POSTED 13 October 2014

IMF Warns UK Housing Market

The International Monetary Fund (IMF) has said that The Bank of England may need to consider raising interest rates if controls designed to curb risky lending don’t stabilise the UK’s financials. The IMF has made it clear that they are watching the UK carefully for signs of a property bubble.

The IMF expressed reservations about whether limits on mortgage lending would be enough to prevent another property bubble. However, it warned, that the Bank would have to be cautious in raising interest rates because of potential damage to the economy.

Christine Lagarde, who leads the IMF, said the “US and the UK in particular are leaving the financial crisis behind,” but in its latest World Economic Outlook (WEO) it also issued a warning, saying: “the UK, as well as Sweden and Switzerland, faces financial stability risks arising from housing and mortgage markets.” 

The outlook said that “house prices, however, have increased by 10% across the country – in London, more than double that – and household debt, at 140% of gross disposable income, remains high”

The IMF acknowledged that the bank had started to use “macro-prudential” tools, which are controls designed to cool the housing market without any collateral damage. In June, the Bank of England introduced limits on high loan-to-income home loans to stop borrowers being loaned too much, and tighter mortgage lending criteria are slowing prices. This has resulted in a fall in the availability of home loans in the past three months, after eight quarters of expansion.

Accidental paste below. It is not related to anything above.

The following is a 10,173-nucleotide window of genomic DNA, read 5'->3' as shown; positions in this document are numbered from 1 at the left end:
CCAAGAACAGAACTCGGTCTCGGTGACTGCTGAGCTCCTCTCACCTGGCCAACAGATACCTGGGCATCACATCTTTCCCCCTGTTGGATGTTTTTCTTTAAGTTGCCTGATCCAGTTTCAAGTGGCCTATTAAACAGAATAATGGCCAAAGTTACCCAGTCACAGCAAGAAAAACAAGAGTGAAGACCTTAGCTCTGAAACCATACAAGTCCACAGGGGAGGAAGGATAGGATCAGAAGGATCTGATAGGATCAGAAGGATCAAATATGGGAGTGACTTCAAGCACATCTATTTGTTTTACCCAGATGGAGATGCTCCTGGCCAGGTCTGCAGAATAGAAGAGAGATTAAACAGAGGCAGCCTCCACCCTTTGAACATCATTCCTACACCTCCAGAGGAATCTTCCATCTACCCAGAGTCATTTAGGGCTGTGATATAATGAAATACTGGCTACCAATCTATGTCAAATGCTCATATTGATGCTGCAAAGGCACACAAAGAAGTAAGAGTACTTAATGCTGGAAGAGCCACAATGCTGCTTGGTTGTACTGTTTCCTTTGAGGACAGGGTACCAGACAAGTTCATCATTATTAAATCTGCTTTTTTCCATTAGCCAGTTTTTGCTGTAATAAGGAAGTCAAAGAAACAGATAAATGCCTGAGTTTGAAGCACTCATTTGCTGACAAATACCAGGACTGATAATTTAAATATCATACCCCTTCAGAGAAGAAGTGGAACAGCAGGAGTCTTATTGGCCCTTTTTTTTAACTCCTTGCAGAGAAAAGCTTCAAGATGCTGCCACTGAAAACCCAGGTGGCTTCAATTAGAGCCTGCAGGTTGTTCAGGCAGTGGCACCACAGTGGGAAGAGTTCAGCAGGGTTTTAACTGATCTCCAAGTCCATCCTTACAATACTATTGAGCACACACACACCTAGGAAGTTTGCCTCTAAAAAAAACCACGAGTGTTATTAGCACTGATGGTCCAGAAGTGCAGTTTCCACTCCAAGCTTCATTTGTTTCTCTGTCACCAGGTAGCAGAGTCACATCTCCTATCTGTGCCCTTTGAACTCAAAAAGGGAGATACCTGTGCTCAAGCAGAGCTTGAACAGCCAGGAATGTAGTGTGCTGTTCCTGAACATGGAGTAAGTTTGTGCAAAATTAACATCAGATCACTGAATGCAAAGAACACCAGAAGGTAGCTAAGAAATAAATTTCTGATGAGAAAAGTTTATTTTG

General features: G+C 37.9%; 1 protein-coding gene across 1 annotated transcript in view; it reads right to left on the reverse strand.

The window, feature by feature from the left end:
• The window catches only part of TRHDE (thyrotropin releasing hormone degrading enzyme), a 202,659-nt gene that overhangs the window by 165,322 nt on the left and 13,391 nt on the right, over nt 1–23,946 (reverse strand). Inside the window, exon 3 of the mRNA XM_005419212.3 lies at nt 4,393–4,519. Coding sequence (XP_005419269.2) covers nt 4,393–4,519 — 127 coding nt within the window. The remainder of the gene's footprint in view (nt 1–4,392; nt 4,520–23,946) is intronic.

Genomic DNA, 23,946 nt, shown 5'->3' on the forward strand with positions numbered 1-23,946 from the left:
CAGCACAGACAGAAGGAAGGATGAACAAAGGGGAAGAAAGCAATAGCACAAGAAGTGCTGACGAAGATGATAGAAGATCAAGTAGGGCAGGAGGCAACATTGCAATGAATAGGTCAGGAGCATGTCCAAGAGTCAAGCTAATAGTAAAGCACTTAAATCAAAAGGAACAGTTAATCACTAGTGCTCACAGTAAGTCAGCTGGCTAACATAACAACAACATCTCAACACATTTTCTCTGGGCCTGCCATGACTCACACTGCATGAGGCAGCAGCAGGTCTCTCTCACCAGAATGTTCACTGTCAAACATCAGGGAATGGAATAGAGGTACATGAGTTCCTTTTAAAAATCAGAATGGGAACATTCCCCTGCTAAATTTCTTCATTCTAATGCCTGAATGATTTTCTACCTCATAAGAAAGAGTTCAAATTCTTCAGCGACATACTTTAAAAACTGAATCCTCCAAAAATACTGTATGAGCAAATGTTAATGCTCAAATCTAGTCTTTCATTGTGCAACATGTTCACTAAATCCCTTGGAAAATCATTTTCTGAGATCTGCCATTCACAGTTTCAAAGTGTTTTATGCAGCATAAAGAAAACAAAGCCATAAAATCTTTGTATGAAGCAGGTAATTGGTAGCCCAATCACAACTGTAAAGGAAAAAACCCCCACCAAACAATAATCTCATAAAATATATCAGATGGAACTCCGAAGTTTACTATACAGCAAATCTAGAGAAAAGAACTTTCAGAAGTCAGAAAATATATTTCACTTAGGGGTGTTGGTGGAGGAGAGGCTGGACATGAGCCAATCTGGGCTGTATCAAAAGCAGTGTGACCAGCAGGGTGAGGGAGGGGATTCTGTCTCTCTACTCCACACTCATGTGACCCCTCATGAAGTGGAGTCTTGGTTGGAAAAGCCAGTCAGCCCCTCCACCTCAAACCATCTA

The IMF added, “Tighter monetary conditions could also be considered if macro-prudential tools prove ineffective at addressing financial stability concerns, but careful consideration would need to be given to the trade-off between damage to the real economy and the ultimate costs of financial vulnerabilities.”

However, with only two of the nine members of the monetary policy committee voting for a rate rise, the IMF said that it did not expect to see the first increase until the first half of 2015. It said that expected it to be a smooth process, without large or protracted disturbances in financial markets.

“In the UK, activity has rebounded and become more balanced, driven by both consumption and business investment, thanks to improving credit and financial market conditions and healthy corporate balance sheets. Growth is projected to average 3.2% in 2014 and 2.7% in 2015, about a quarter of a percentage point stronger than forecast in the April 2014 WEO,” the IMF said.